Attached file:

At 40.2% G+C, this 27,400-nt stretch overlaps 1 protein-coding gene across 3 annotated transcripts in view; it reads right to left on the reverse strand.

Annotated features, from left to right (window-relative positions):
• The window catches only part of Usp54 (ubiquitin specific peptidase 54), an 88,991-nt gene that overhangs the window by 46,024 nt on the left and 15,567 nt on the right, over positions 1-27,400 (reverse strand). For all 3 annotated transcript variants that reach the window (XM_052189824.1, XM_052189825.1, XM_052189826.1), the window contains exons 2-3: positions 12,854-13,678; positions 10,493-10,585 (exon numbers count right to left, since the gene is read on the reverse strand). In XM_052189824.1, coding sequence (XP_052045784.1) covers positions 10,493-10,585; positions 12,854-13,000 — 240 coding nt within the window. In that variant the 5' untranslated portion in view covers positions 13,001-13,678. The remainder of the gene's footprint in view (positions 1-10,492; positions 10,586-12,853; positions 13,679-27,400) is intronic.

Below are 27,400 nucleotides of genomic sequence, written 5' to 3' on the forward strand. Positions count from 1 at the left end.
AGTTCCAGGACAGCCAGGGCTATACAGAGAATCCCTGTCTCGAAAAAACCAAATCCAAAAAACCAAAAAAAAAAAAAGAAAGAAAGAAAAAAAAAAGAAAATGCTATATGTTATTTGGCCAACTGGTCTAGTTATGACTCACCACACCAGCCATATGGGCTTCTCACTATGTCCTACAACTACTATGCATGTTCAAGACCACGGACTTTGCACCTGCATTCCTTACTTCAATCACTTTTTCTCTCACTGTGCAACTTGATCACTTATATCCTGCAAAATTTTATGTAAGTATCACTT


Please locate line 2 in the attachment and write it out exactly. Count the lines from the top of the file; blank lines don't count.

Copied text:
Annotated features, from left to right (window-relative positions):